Wearing a face mask to reduce the chance of transmission of the novel coronavirus, Sen. Elizabeth Warren (D-MA) arrives at the U.S. Capitol for a vote May 18, 2020 in Washington, DC.
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The coronavirus pandemic has put the spotlight on the United States’ reliance on foreign countries for key pharmaceutical products.
President Donald Trump signed an executive order last month that directs the Food and Drug Administration to create a list of essential medicines and calls on the Pentagon and Department of Veterans Affairs to buy critical pharmaceuticals from domestic suppliers.
“We cannot rely on China and other nations across the globe that could one day deny us products in a time of need,” Trump said on Aug, 6, in a speech at a Whirlpool factory in Clyde, Ohio.
But Democratic Sens. Elizabeth Warren of Massachusetts and Tina Smith of Minnesota are calling on Trump to go further to address the issue.
“We have introduced legislation, the U.S. Pharmaceutical Supply Chain Defense and Enhancement Act that requires comprehensive action to revamp domestic manufacturing of critical drugs and their key starting materials and address vulnerabilities in our nation’s supply chain,” the senators wrote in a letter sent to the president on Wednesday.
“We hope you will work together with Congress in a bipartisan way to pass this legislation and eliminate this public health and national security gap.”
The senators want his support for the legislation that would increase funding for agencies to buy domestically produced drugs, promote drug development in the U.S. and require drug makers to annually report to the FDA information about their supply chains.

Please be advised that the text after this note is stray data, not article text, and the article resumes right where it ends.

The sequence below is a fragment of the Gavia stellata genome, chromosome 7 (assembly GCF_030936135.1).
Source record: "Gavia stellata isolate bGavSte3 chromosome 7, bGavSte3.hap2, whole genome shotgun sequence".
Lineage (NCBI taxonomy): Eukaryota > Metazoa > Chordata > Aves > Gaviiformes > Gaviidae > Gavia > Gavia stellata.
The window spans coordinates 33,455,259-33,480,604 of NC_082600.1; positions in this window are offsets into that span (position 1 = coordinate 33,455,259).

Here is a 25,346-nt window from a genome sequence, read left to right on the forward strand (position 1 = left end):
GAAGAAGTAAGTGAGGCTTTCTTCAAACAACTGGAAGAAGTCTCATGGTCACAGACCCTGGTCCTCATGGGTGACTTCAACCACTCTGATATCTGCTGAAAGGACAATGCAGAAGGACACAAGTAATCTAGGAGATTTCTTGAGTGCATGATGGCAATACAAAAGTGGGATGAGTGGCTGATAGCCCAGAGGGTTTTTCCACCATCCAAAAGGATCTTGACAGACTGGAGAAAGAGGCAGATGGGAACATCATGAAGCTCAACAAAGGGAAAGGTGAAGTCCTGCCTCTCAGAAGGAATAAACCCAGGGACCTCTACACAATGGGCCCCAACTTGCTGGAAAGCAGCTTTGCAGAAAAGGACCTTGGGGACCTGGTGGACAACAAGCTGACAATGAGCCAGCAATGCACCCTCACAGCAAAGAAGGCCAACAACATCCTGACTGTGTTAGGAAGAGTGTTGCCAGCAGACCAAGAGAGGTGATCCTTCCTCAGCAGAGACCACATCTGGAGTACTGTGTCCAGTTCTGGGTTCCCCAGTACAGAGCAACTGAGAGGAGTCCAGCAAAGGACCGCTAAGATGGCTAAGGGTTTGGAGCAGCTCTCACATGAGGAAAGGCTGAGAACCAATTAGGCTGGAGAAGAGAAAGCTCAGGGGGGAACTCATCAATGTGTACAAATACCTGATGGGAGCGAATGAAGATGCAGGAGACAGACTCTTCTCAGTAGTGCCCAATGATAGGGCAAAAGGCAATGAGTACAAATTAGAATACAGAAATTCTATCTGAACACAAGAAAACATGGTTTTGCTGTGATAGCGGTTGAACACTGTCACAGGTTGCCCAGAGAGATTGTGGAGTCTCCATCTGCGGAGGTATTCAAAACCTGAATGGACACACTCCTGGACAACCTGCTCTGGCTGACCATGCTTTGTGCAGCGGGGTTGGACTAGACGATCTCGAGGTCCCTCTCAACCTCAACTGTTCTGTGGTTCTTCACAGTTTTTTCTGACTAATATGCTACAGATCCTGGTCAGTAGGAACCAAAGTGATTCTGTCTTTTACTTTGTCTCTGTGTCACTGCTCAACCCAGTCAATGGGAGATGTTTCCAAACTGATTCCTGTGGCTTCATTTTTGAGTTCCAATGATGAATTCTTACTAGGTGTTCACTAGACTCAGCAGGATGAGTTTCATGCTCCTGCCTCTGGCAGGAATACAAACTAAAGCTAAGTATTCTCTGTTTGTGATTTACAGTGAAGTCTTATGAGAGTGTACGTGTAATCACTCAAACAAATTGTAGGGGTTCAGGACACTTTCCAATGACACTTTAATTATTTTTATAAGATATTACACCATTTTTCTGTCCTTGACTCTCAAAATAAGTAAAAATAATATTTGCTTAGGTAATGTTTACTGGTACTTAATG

“Absent these meaningful actions, your Executive Order will not help address this legitimate national security and public health problem,” they wrote.
The U.S. imports more than seventy percent of the active pharmaceutical ingredients, the raw chemicals used to make drugs, according to the FDA, with the EU, India, China the largest suppliers. Production globally has shifted over the decades to countries that have more beneficial tax incentives, less restrictive environmental laws, and/or cheaper costs of labor.
The president and lawmakers are in agreement that the overreliance on foreign components poses serious risk to public health and national security.
The president’s executive order also calls on the Environmental Protection Agency to streamline regulations, including accelerating siting and permitting approvals for domestic manufacturing.
Wary of the administration’s push to deregulate, Senators Warren and Smith question the move “In developing this Executive Order, did the Administration consider the potential harms to the health and well being of the American people that could stem from waiving or expediting existing environmental regulations,” the Senators write.
The White House declined to comment.